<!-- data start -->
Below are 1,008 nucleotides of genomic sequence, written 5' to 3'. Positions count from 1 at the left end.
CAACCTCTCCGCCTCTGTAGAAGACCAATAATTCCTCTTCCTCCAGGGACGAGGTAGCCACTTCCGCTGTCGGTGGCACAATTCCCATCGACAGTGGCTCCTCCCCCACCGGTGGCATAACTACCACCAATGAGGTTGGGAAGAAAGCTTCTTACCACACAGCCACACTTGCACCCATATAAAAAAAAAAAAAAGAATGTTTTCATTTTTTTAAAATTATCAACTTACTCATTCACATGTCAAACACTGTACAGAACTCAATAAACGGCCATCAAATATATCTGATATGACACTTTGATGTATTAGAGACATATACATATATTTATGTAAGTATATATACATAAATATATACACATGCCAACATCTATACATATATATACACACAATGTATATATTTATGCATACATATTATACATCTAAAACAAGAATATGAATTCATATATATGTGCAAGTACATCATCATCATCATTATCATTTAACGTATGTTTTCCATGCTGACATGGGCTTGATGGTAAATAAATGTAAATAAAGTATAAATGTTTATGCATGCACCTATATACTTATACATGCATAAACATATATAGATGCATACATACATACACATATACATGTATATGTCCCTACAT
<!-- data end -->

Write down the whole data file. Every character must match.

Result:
Below are 1,008 nucleotides of genomic sequence, written 5' to 3'. Positions count from 1 at the left end.
CAACCTCTCCGCCTCTGTAGAAGACCAATAATTCCTCTTCCTCCAGGGACGAGGTAGCCACTTCCGCTGTCGGTGGCACAATTCCCATCGACAGTGGCTCCTCCCCCACCGGTGGCATAACTACCACCAATGAGGTTGGGAAGAAAGCTTCTTACCACACAGCCACACTTGCACCCATATAAAAAAAAAAAAAAGAATGTTTTCATTTTTTTAAAATTATCAACTTACTCATTCACATGTCAAACACTGTACAGAACTCAATAAACGGCCATCAAATATATCTGATATGACACTTTGATGTATTAGAGACATATACATATATTTATGTAAGTATATATACATAAATATATACACATGCCAACATCTATACATATATATACACACAATGTATATATTTATGCATACATATTATACATCTAAAACAAGAATATGAATTCATATATATGTGCAAGTACATCATCATCATCATTATCATTTAACGTATGTTTTCCATGCTGACATGGGCTTGATGGTAAATAAATGTAAATAAAGTATAAATGTTTATGCATGCACCTATATACTTATACATGCATAAACATATATAGATGCATACATACATACACATATACATGTATATGTCCCTACAT